PRESS RELEASE -- March 27, 2012 – Today, at the American College of Cardiology’s (ACC) 61st Annual Scientific Session & Expo, investigators revealed the final results of the world’s largest observational study of long-term survival in patients undergoing heart bypass surgery (CABG) compared to patients undergoing coronary stent placement by percutaneous coronary intervention (PCI). In the ACC late-breaking clinical trials presentation, a progressively higher long-term survival advantage for CABG patients compared to PCI patients was presented in the overall results.
Funded by the National Institutes of Health (NIH), the ACCF-STS Database Collaboration on the Comparative Effectiveness of Revascularization Strategies (ASCERT) study is an unprecedented study that used the clinical databases of both The Society of Thoracic Surgeons (STS) and the American College of Cardiology (ACC). In order to obtain long-term follow up, patient records were also linked to data from the Centers for Medicare and Medicaid Services (CMS).
Led by principal investigators, Fred H. Edwards, MD (STS) and William S. Weintraub, MD (ACC), ASCERT looked at over 185,000 Medicare patients undergoing coronary revascularization from 2004 to 2008. In the overall results, first year survival favored stent placement. However, beyond the first year of revascularization, all patients showed a clear CABG survival advantage that progressively increased over time.
“The focus of the ASCERT study was on ‘real world’ Medicare patients,” said Fred H. Edwards, MD. “This study was carefully designed by both cardiologists and cardiothoracic surgeons to produce reliable results based on an exhaustive statistical analysis.”
“Previous state and regional observational studies have shown a long-term survival advantage for CABG over PCI. The ASCERT results confirm that the CABG survival advantage is also seen in a large nationwide population,” continued Dr. Edwards. “ASCERT now offers patients a comprehensive look at the comparative effectiveness of open heart surgery and stent procedures, with solid evidence of a survival advantage for surgery," concluded Dr. Edwards.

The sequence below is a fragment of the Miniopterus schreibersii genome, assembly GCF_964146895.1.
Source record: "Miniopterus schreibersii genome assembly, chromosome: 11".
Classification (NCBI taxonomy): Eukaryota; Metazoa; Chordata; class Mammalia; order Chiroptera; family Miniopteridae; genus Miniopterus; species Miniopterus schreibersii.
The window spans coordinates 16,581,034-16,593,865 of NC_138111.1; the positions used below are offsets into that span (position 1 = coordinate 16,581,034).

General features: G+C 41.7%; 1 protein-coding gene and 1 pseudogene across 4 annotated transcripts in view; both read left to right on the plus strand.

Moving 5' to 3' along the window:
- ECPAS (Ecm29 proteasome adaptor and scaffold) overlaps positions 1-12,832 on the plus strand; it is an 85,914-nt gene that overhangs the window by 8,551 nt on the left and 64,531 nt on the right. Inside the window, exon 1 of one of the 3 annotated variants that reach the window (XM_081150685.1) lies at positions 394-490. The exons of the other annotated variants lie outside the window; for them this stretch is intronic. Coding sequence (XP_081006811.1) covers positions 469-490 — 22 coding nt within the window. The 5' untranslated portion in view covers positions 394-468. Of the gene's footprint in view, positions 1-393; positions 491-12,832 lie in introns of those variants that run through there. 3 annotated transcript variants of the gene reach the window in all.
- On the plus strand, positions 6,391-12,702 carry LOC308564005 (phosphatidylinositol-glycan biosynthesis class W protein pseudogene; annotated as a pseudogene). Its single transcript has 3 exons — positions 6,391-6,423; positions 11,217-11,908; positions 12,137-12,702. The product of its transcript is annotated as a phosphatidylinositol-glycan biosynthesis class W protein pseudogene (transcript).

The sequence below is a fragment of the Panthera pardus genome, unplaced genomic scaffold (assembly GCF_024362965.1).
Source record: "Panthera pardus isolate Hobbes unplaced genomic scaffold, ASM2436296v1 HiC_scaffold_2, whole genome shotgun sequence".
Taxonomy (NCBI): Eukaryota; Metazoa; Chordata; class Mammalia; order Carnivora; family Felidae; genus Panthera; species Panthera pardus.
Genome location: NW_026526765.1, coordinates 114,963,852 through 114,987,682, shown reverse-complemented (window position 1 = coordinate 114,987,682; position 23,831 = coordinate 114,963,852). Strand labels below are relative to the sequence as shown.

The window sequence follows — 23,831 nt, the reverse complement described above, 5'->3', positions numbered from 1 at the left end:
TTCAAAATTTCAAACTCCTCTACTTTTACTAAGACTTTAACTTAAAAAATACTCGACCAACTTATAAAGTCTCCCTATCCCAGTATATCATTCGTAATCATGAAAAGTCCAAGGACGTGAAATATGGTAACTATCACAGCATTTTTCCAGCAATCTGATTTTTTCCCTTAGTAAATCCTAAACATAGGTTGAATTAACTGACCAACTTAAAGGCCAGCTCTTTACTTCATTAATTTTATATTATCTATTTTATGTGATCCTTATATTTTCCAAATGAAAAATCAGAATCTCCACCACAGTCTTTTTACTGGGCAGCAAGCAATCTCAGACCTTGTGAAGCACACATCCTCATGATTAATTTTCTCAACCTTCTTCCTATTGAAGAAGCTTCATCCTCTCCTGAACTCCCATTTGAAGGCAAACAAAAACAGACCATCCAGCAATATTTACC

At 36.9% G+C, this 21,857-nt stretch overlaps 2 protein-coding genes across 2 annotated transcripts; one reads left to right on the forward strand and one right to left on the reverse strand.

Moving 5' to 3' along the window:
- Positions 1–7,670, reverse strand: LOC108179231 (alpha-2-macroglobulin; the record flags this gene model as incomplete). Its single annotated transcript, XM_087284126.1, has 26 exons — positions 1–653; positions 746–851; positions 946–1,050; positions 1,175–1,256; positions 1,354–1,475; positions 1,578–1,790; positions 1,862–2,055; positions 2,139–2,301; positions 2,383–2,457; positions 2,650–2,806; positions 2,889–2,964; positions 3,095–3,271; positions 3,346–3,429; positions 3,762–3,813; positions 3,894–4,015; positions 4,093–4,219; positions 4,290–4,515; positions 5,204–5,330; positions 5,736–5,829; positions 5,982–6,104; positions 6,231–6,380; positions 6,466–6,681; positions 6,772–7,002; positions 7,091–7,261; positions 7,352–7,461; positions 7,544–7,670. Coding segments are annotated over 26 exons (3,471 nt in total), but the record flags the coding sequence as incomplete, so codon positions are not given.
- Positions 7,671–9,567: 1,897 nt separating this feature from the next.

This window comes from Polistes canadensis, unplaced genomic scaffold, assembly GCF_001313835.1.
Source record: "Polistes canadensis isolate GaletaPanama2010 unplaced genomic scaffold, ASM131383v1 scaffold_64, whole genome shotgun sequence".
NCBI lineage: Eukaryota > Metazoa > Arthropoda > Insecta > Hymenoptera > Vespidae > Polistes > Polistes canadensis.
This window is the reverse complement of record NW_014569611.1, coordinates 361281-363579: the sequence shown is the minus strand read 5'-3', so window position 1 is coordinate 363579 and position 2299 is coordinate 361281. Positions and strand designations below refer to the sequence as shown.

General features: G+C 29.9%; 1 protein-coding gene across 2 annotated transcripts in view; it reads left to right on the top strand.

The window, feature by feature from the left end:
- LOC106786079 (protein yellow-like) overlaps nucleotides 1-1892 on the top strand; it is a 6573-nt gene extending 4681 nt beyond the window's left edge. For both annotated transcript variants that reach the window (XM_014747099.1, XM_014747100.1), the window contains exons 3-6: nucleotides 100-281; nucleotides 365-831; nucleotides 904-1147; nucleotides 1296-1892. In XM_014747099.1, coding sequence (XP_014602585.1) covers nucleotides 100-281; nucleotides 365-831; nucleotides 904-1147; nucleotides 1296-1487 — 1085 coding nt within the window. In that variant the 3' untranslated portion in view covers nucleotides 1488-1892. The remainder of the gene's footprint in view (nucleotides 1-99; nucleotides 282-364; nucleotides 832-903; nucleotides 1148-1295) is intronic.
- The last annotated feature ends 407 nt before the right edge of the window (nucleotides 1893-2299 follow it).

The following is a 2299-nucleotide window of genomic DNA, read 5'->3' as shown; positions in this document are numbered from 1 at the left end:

The CABG population for ASCERT was taken from the STS Adult Cardiac Surgery Database, the country’s premier clinical database that currently contains more than 4.5 million surgical records and represents an estimated 94 percent of all adult cardiac surgery centers across the United States.
The PCI population for ASCERT was taken from ACC’s National Cardiovascular Data Registry, the most comprehensive, outcomes-based quality improvement program in the United States representing over 10.6 million patient records.
Duke Clinical Research Institute was an integral part of the design team and provided detailed statistical analysis of the registry populations.
The funding for the ASCERT study was issued under the American Recovery and Reinvestment Act of 2009. This is the first time STS and ACC have collaborated in an NIH study. This study was funded by the National Institutes of Health’s National Heart, Lung and Blood Institute. This study will be simultaneously published in the New England Journal of Medicine and will be released online at the time of presentation.
The ASCERT TRIAL PRESENTATION took place during Session 308, Tuesday, March 27, 2012 from 8:00 a.m. – 9:30 a.m. at McCormick Place North, Hall B, in the Main Tent.
Note to Editors: For more information about the ASCERT study, or to arrange for an interview with Dr. Edwards via phone, contact Rachel Estrada at restrada [at] sts [dot] org or (312) 202-5865.
Founded in 1964, The Society of Thoracic Surgeons is a not-for-profit organization representing more than 6,300 surgeons, researchers, and allied health care professionals worldwide who are dedicated to ensuring the best possible outcomes for surgeries of the heart, lung, and esophagus, as well as other surgical procedures within the chest. The mission of the Society is to enhance the ability of cardiothoracic surgeons to provide the highest quality patient care through education, research, and advocacy. Learn more at www.sts.org.